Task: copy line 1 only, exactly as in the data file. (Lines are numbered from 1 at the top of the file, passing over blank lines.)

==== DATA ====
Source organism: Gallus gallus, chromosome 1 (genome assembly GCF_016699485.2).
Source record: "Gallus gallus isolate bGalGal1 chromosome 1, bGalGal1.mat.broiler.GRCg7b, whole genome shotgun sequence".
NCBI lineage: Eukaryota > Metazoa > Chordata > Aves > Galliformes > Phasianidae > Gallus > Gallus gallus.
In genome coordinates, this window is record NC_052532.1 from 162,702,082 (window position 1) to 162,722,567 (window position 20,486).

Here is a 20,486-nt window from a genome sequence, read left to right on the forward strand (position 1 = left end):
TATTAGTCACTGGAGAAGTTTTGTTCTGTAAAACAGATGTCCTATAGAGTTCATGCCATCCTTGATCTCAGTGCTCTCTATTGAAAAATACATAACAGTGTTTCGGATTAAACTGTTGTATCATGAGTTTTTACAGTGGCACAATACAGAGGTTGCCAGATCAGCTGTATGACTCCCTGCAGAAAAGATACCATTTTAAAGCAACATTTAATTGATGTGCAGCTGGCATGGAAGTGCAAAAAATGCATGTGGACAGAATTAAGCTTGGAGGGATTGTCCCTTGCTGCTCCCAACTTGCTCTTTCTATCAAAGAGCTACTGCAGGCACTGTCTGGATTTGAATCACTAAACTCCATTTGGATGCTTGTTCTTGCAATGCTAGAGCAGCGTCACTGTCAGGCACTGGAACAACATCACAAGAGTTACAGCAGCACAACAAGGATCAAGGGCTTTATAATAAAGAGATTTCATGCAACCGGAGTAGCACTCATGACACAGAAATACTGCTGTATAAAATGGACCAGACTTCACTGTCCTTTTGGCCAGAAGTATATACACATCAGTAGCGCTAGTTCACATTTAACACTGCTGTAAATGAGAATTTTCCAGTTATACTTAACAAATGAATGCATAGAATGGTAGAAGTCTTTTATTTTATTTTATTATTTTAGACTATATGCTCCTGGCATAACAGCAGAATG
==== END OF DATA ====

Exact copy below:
Source organism: Gallus gallus, chromosome 1 (genome assembly GCF_016699485.2).